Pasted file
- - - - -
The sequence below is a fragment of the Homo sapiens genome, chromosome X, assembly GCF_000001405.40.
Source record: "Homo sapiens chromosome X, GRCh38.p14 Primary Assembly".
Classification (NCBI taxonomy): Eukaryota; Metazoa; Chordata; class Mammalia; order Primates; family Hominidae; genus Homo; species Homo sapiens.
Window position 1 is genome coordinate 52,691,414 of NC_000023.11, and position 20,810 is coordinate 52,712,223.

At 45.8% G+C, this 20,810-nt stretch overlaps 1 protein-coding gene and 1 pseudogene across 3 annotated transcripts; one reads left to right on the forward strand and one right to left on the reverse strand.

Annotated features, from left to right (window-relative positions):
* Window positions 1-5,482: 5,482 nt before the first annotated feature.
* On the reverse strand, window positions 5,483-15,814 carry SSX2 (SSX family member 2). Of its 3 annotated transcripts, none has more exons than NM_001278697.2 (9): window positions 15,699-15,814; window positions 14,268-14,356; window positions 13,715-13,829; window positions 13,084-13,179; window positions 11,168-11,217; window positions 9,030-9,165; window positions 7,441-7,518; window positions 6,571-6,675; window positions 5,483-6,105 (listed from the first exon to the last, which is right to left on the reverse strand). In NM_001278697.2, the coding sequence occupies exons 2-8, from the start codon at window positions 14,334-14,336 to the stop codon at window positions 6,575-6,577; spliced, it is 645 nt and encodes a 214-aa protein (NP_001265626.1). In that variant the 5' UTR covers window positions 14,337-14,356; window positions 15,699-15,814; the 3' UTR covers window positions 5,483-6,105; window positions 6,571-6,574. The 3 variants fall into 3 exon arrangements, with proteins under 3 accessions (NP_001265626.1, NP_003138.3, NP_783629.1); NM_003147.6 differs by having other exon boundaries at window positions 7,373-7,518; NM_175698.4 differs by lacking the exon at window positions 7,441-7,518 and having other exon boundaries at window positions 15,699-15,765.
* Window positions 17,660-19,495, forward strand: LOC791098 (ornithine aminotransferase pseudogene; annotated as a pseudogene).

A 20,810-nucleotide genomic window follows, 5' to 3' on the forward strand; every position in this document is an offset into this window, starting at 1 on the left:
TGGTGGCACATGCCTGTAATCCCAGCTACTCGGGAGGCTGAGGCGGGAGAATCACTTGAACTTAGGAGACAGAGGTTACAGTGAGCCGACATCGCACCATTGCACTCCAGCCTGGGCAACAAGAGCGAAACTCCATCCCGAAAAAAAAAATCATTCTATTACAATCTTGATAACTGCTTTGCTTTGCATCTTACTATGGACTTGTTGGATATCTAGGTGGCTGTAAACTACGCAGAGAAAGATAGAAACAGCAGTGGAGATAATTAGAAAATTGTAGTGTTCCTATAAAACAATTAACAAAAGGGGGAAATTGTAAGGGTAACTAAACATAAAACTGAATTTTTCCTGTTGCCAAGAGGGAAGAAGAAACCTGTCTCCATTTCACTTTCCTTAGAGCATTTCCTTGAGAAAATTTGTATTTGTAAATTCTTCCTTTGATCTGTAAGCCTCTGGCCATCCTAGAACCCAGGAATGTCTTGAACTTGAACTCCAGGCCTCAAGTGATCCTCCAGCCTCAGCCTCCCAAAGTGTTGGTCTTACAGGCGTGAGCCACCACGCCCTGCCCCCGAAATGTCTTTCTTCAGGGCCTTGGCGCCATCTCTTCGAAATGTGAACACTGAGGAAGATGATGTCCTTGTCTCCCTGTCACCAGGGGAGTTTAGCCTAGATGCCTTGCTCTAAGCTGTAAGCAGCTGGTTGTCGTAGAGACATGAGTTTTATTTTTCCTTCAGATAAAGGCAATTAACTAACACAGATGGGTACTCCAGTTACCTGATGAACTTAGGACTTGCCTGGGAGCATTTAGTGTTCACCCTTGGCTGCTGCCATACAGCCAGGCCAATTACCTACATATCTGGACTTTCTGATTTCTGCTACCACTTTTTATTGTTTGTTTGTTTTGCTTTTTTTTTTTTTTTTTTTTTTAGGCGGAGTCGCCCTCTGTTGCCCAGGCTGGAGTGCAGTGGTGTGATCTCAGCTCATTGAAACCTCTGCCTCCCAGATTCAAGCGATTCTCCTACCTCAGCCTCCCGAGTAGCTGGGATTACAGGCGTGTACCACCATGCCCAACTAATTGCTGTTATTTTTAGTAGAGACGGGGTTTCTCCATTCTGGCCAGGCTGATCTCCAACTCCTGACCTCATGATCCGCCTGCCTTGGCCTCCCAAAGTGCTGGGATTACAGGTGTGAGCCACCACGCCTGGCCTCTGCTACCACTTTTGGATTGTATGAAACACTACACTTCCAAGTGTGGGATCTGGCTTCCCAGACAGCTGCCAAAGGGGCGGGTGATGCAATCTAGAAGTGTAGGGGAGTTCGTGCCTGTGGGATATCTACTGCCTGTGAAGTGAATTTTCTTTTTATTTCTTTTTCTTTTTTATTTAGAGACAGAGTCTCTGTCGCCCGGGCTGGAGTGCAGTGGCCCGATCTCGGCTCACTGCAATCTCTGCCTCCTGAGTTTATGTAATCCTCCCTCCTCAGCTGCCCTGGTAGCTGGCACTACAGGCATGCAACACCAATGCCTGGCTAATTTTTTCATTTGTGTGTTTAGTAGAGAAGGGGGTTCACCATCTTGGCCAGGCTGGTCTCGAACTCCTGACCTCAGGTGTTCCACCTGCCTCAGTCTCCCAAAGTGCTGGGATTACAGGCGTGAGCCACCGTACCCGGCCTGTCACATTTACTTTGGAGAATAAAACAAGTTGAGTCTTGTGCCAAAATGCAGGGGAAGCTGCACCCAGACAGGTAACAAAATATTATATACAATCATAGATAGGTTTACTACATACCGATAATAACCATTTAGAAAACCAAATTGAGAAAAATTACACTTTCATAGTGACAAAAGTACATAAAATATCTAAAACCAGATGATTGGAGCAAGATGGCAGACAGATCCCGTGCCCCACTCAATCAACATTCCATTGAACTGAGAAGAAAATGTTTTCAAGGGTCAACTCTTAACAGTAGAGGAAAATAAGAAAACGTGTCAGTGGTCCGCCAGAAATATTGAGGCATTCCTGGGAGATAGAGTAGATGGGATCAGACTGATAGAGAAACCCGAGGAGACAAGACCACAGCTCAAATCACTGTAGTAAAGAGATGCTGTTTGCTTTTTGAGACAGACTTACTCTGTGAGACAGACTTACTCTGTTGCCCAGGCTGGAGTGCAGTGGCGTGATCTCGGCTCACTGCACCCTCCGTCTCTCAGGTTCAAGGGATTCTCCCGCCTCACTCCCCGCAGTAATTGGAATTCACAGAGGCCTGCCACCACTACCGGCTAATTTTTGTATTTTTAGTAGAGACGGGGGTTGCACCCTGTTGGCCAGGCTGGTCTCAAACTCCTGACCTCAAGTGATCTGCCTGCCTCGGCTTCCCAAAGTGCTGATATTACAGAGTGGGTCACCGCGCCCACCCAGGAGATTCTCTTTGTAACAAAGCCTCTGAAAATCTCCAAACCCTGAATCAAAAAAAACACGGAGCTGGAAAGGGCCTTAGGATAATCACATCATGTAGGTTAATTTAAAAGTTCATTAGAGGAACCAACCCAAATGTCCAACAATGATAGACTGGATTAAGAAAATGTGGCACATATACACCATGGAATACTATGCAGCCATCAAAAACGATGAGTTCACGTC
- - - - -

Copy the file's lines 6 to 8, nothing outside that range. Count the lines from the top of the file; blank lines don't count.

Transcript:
Annotated features, from left to right (window-relative positions):
* Window positions 1-5,482: 5,482 nt before the first annotated feature.
* On the reverse strand, window positions 5,483-15,814 carry SSX2 (SSX family member 2). Of its 3 annotated transcripts, none has more exons than NM_001278697.2 (9): window positions 15,699-15,814; window positions 14,268-14,356; window positions 13,715-13,829; window positions 13,084-13,179; window positions 11,168-11,217; window positions 9,030-9,165; window positions 7,441-7,518; window positions 6,571-6,675; window positions 5,483-6,105 (listed from the first exon to the last, which is right to left on the reverse strand). In NM_001278697.2, the coding sequence occupies exons 2-8, from the start codon at window positions 14,334-14,336 to the stop codon at window positions 6,575-6,577; spliced, it is 645 nt and encodes a 214-aa protein (NP_001265626.1). In that variant the 5' UTR covers window positions 14,337-14,356; window positions 15,699-15,814; the 3' UTR covers window positions 5,483-6,105; window positions 6,571-6,574. The 3 variants fall into 3 exon arrangements, with proteins under 3 accessions (NP_001265626.1, NP_003138.3, NP_783629.1); NM_003147.6 differs by having other exon boundaries at window positions 7,373-7,518; NM_175698.4 differs by lacking the exon at window positions 7,441-7,518 and having other exon boundaries at window positions 15,699-15,765.